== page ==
The codec, related to the aptX professional codec seen in broadcast equipment, is under license from CSR PLC, which acquired the APT intellectual property entity in 2010 after it had separated from the hardware maker in 2009. The hardware maker was later acquired by WorldCast Systems. CSR focuses on consumer electronics and has been licensing the aptX codec to consumer electronics makers as a vehicle for distributing audio via wired and wireless devices.
JVCKenwood announced that it will use the codec in 13 devices, including navigation and DVD systems. Its role will be as a decoder to receive aptX encoded signals via Bluetooth from smartphones and other Bluetooth-enabled devices. A release says that the aptX has less latency, ~35 ms, in comparison to the commonly used A2DP, ~150 ms. Millions of smartphones, including those manufactured by HTC and Samsung, offer aptX, according to the release.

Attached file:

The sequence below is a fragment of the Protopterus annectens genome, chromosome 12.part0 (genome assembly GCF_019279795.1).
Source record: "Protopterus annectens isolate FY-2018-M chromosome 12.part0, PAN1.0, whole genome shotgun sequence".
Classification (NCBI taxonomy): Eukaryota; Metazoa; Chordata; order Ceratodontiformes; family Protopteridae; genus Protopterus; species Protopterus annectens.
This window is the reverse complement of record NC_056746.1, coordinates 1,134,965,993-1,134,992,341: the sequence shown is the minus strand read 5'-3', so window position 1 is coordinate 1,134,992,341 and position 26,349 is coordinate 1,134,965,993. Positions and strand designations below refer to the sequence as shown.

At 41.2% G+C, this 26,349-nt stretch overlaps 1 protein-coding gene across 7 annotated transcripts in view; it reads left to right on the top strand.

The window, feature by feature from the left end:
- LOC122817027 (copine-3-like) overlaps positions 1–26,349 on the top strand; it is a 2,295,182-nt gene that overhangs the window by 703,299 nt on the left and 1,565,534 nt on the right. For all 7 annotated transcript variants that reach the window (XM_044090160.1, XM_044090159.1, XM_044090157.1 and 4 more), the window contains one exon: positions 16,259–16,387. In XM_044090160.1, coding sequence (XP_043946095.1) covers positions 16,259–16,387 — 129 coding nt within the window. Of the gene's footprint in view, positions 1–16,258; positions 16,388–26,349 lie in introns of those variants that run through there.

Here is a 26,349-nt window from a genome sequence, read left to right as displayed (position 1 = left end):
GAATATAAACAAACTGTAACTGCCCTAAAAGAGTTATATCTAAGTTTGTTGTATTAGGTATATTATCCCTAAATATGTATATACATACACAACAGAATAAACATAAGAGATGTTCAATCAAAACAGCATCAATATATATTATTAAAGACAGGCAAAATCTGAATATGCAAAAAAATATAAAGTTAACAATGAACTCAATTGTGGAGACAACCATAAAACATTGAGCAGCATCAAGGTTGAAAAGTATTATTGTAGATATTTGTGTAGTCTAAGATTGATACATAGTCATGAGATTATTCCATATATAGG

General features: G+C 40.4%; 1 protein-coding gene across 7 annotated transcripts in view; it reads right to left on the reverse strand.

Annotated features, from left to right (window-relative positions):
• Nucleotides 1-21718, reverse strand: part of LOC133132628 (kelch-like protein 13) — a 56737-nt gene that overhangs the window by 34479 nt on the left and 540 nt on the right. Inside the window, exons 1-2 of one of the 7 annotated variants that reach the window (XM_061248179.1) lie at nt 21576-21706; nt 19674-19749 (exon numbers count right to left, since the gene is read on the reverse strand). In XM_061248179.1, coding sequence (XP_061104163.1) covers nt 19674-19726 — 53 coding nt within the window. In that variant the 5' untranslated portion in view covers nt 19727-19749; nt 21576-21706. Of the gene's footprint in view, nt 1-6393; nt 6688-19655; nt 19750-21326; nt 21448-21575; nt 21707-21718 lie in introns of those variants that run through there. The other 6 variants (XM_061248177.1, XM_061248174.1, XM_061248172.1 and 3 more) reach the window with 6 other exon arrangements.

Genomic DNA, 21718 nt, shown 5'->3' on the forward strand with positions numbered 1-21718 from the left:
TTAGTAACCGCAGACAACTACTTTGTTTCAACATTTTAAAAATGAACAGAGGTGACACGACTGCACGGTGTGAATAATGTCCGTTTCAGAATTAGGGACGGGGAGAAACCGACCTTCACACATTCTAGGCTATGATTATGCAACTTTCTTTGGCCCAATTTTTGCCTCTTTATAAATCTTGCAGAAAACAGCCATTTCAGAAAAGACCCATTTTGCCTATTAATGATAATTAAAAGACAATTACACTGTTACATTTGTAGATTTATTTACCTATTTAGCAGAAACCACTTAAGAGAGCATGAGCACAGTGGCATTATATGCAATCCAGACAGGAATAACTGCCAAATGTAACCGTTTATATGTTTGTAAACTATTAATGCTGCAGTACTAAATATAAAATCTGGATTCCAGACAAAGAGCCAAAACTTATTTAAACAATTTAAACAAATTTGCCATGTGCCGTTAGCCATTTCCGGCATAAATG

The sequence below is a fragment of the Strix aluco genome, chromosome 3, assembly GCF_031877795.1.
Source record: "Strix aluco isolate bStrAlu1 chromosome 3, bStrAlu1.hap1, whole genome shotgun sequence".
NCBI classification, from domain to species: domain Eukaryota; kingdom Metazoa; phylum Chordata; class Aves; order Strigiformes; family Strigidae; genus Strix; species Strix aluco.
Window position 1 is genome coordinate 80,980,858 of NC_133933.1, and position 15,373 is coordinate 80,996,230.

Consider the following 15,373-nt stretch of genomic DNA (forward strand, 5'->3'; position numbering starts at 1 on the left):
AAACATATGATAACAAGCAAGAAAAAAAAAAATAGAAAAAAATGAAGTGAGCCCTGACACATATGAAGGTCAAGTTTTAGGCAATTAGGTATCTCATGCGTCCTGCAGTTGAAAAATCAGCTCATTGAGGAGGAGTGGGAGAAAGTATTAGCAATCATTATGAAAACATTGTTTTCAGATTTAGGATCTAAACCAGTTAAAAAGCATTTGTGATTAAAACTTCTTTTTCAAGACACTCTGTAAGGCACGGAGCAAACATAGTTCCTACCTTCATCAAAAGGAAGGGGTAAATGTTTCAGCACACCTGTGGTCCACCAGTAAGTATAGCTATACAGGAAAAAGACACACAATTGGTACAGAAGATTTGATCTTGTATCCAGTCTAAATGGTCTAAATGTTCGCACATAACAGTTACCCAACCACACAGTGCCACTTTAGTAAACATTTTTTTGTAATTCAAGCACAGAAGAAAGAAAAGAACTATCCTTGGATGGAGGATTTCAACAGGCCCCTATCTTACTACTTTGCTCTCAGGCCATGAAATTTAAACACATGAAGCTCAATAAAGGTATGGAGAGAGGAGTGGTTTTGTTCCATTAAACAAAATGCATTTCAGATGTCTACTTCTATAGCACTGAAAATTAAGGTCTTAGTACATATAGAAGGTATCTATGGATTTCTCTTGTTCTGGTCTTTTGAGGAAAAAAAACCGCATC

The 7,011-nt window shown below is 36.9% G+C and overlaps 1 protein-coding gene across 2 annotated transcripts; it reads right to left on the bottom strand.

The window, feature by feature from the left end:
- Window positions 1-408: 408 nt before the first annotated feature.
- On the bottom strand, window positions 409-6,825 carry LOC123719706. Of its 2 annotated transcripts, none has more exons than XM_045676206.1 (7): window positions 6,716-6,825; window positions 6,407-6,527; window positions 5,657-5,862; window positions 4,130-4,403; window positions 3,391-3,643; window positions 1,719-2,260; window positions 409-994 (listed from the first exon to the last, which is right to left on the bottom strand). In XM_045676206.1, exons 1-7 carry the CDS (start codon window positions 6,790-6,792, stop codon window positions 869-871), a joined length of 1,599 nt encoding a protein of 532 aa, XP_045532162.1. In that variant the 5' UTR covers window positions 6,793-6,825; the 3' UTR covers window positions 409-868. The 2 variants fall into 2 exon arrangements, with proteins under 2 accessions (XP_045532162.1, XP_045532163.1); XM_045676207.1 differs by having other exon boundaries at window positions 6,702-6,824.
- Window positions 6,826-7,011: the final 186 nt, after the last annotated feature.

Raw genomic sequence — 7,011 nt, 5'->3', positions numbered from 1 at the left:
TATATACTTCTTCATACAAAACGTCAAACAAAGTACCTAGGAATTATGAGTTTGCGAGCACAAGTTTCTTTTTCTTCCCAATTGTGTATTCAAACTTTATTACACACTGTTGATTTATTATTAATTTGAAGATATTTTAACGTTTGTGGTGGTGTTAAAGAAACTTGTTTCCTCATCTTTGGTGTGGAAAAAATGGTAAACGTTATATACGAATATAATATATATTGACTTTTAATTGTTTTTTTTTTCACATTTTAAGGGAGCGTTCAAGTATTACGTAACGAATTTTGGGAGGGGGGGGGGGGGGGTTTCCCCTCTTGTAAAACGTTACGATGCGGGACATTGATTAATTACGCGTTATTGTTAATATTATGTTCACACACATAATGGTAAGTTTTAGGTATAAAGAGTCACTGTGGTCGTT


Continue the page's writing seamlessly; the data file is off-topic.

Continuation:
Senior Vice President, Business Group, CSR, Anthony Murray said, “Consumers are increasingly using their mobile devices to bring their favorite audio content into the vehicle and they expect to be able to stream it to the head unit without compromising on audio quality.”